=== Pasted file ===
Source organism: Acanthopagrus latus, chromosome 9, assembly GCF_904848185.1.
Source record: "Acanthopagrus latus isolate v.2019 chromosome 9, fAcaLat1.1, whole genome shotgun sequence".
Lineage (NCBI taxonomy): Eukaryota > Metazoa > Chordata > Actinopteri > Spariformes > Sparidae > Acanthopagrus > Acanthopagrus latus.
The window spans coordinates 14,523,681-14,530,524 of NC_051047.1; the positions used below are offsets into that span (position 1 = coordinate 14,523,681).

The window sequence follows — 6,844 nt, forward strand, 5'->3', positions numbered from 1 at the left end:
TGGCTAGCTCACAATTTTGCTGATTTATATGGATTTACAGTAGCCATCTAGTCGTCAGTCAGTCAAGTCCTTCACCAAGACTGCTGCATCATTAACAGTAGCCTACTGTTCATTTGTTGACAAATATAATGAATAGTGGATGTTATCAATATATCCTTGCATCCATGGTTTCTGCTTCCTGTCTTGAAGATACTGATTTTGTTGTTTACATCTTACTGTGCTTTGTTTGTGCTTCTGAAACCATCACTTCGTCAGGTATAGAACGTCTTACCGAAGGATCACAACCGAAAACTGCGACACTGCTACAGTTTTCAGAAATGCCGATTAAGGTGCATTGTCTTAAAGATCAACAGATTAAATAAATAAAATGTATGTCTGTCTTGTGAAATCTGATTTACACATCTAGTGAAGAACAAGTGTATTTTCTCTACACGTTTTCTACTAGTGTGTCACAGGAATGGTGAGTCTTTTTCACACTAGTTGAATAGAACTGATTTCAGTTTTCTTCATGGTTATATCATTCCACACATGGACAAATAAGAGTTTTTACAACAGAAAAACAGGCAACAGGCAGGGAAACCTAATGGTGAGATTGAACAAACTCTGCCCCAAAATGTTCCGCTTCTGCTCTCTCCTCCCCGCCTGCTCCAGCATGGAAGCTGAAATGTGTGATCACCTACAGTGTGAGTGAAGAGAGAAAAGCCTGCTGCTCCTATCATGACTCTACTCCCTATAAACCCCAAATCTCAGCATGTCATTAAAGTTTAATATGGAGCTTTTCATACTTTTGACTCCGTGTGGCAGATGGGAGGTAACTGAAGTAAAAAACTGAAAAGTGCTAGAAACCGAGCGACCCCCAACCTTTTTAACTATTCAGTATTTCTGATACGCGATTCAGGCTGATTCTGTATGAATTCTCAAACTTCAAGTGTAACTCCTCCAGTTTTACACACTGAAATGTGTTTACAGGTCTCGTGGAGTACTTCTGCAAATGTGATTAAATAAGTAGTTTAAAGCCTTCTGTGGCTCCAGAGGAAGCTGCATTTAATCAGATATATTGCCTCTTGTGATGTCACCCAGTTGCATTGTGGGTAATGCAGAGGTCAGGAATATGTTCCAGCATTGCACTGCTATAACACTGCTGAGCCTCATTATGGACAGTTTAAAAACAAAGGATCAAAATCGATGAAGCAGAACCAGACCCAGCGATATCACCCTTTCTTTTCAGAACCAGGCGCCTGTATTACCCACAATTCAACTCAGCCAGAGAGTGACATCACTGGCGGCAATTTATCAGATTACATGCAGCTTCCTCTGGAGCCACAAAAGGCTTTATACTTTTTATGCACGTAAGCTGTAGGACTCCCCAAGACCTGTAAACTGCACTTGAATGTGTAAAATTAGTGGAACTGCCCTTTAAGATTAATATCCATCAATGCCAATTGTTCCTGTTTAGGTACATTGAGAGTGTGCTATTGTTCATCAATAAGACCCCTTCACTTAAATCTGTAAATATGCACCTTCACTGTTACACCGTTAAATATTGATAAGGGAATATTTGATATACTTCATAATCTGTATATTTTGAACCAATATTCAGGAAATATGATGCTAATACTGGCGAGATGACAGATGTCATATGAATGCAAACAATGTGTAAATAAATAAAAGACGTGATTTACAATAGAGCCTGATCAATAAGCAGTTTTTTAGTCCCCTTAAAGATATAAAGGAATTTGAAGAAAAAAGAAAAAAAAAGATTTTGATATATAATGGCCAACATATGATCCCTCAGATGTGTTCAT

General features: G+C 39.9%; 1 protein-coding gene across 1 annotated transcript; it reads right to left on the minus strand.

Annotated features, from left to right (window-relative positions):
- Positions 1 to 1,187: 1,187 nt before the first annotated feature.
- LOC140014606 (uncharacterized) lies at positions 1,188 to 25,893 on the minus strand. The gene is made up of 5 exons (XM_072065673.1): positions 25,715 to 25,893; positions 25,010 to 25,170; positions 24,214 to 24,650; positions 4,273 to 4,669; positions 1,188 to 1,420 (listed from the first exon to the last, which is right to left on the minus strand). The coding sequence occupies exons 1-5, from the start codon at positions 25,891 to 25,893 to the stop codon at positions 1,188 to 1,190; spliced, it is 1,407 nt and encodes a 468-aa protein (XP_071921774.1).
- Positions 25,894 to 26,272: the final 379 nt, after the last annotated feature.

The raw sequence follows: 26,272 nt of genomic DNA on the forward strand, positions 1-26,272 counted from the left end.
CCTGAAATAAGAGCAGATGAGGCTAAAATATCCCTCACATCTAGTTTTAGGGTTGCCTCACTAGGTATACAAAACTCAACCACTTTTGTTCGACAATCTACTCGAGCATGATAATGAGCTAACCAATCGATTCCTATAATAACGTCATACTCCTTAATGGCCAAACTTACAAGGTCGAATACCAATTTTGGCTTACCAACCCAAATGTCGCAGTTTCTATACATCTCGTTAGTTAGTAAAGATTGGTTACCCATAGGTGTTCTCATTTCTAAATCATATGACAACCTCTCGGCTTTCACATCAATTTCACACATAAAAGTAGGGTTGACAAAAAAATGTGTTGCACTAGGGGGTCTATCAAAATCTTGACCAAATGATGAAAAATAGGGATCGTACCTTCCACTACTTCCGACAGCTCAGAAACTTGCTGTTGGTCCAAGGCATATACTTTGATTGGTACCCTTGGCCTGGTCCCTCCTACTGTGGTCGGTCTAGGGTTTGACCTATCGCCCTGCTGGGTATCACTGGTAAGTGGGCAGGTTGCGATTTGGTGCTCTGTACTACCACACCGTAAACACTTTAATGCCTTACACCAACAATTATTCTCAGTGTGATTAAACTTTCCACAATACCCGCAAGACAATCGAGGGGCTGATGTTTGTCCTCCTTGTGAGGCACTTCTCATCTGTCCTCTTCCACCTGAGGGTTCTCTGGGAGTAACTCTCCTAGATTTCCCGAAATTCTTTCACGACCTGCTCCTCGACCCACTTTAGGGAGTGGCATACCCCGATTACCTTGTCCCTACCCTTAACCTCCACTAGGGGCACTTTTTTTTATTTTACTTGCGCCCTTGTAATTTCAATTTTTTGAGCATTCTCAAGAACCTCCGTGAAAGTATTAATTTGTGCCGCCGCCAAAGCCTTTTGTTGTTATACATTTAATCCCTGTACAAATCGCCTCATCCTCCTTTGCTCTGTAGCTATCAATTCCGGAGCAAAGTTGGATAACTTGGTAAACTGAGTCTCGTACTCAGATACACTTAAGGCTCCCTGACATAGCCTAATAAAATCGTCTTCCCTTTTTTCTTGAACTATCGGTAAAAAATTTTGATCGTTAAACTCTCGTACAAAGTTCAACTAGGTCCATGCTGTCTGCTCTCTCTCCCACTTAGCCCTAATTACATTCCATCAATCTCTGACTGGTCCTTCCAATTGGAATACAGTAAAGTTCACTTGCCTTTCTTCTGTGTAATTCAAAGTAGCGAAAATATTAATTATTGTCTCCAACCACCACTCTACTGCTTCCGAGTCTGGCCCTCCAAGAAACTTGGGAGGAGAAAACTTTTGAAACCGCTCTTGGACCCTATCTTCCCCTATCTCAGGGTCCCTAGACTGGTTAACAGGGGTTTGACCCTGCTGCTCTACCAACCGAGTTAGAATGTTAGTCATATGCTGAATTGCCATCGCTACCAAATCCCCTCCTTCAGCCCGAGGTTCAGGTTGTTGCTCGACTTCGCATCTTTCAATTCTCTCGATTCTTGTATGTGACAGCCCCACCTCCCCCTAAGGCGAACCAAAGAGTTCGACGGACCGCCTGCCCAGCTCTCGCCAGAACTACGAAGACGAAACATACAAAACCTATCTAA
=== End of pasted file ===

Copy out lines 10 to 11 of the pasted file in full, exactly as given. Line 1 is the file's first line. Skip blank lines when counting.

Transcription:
- LOC140014606 (uncharacterized) lies at positions 1,188 to 25,893 on the minus strand. The gene is made up of 5 exons (XM_072065673.1): positions 25,715 to 25,893; positions 25,010 to 25,170; positions 24,214 to 24,650; positions 4,273 to 4,669; positions 1,188 to 1,420 (listed from the first exon to the last, which is right to left on the minus strand). The coding sequence occupies exons 1-5, from the start codon at positions 25,891 to 25,893 to the stop codon at positions 1,188 to 1,190; spliced, it is 1,407 nt and encodes a 468-aa protein (XP_071921774.1).
- Positions 25,894 to 26,272: the final 379 nt, after the last annotated feature.